Yokohama – If there was one saying that rang true as a light rain fell on a cool night at Yokohama Stadium is was this one:
Better late than never.
Nippon Professional Baseball finally got underway across Japan on Friday night, almost three months to the day this coronavirus-delayed campaign was supposed to begin.
Players took the field in stadiums rendered empty by COVID-19 precautions, one of the many new realities they’ll face this season.
“I think there will be a lot of first-time experiences,” Hiroshima Carp pitcher Daichi Osera said after his team’s 5-1 win over the Yokohama BayStars at Yokohama Stadium.
NPB is the third major league to get started after the Chinese Professional Baseball League in Taiwan and Korea Baseball Organization in South Korea.
The NPB season was originally scheduled to open March 20, but was delayed earlier that month as the COVID-19 pandemic worsened in Japan and around the world. Five players would later test positive for the virus.
The league announced its June 19 start date in late May and teams began playing practice games on June 2. The teams all began the 2020 season around 6 p.m. on Friday, with the exception of the Carp and BayStars, who had to wait an extra 30 minutes because of the rain.
The delay wasn’t enough to throw Osera off his game. The Carp ace went the distance, allowing four hits and striking out four. Osera also hit his first career home run, an opposite-field shot in the ninth, and finished with three RBIs.
“Because I was talking with Aizawa-san, I was able to pitch carefully,” Osera said, referring to Carp catcher Tsubasa Aizawa. “I’m happy I was able to pitch until the end somehow.”
The BayStars had few answers for him, with their only offense coming from Jose Lopez, who homered in the second inning. Osera didn’t allow another hit until the seventh.
“Osera was unbelievable today,” BayStars manager Alex Ramirez said. “That guy was on, not only pitching but also hitting. It was his day today.”
An Osera gem was among the most normal things to happen on a night that felt abnormal without the constant singing and cheering that gives NPB its famously vibrant atmosphere.
“It’s too quiet in here,” Seibu Lions pitcher Zach Neal said to fans watching at home during his hero interview at MetLife Dome in Tokorozawa, Saitama Prefecture. “I’m not used to it being this quiet in here. I’m excited for the day that you guys can come back in here and make it a little more rowdy and a little loud and get back to normal times.”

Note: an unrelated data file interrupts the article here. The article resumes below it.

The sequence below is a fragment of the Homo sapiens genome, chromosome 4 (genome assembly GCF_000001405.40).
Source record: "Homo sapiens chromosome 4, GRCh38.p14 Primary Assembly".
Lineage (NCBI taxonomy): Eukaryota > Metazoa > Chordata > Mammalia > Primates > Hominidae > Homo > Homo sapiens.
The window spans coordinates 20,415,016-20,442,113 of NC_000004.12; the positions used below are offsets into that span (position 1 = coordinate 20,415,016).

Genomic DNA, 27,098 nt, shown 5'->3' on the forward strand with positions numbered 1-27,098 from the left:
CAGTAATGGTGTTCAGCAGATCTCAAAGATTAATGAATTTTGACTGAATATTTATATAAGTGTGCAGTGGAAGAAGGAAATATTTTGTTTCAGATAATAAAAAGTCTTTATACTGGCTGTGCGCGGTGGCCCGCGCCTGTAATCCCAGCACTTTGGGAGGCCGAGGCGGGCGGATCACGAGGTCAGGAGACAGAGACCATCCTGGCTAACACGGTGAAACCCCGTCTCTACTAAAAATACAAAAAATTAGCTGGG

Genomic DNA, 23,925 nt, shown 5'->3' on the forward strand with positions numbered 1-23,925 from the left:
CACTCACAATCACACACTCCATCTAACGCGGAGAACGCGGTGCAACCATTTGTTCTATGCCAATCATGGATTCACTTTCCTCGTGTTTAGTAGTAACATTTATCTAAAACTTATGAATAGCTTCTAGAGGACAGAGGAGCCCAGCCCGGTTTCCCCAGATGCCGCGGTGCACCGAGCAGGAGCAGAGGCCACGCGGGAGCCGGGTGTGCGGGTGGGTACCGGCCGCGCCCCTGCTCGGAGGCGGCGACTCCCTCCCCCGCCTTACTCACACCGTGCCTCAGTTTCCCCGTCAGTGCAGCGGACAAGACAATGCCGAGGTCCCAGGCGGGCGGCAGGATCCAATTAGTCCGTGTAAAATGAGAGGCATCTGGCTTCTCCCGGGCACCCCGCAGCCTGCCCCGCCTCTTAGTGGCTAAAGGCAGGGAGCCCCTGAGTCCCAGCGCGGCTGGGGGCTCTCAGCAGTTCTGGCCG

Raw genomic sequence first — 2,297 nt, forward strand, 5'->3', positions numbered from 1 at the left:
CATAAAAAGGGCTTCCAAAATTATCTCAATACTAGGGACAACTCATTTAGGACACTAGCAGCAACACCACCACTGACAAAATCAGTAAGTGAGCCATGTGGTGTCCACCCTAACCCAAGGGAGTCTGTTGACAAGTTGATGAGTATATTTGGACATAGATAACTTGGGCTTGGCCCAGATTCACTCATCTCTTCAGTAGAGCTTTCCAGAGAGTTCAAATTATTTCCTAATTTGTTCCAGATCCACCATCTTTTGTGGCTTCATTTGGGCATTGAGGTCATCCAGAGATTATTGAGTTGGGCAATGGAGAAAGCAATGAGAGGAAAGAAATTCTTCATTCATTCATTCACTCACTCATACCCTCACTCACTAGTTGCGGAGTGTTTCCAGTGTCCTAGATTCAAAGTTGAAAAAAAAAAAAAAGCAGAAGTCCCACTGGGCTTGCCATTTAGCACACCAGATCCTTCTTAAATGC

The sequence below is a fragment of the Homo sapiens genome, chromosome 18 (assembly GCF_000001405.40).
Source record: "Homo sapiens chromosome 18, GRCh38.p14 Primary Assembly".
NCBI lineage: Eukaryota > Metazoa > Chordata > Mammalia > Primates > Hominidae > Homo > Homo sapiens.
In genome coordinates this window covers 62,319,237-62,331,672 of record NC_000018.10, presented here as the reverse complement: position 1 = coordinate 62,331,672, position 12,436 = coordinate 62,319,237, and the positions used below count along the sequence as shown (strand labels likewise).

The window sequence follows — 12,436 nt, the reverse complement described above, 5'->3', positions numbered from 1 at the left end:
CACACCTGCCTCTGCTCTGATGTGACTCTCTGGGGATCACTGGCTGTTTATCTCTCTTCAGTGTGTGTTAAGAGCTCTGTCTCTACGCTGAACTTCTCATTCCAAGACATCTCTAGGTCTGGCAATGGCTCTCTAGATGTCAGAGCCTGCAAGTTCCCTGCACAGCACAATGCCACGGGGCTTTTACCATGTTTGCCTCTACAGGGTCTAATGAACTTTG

They would’ve had a lot to get loud about on Day 1.
Two pitchers, Osera and the Hanshin Tigers’ Yuki Nishi, went deep on opening day, the first time that’s happened in NPB history. In Fukuoka, the three-time defending Japan Series champion Fukuoka SoftBank Hawks won on a sayonara single by Ryoya Kurihara. The Chunichi Dragons and Tokyo Yakult Swallows staged a back-and-forth affair at Jingu Stadium that ended with Chunichi on top 9-7 after 4 hours, 49 minutes. Neal threw six shutout frames for the Lions and Tohoku Rakuten Golden Eagles ace Takahiro Norimoto started the year with seven innings of one-run ball.
In addition to starting the season behind closed doors, which NPB Commissioner Atsushi Saito apologized for in a statement on Friday, there are other COVID-19 measures in place.
Players are asked to refrain from high-fives with bare hands, so they gave each other air high-fives — and in Yokohama the mangers did an air handshake after exchanging lineup cards. Managers and coaches will also wear masks during games.
Hero interviews after games on Friday were done with social distancing rules in mind.
Off the field, the players will be given PCR tests once a month and have their temperatures checked before heading to the stadiums.
The new measures don’t change baseball itself. Although the switch to games ending in ties after 10 innings will likely alter late-game strategy.
The silence, though, was extremely noticeable.
In Yokohama, instead of the fans providing the soundtrack, the thud of Osera’s practice pitches hitting their mark echoed around the stadium during the top half of every inning. Exhortations yelled from the bench could be heard, as could players calling for fly balls.
Teams tried to add a little atmosphere in various ways. Some used cardboard cutouts, others put up messages of support around their stadiums. The BayStars put fans watching online on the stadium scoreboard to sing the team song and scream support for pitcher Shota Imanaga, who ended up with the loss. It’s possible a limited number of fans could be allowed in stadiums in July.
Because of the delay in starting the season, teams are scheduled to play just 120 games, with no interleague or All-Star Series.
The Pacific League is scheduled to finish Nov. 6 and the CL on Nov. 7. The Japan Series is slated for a Nov. 21 start.
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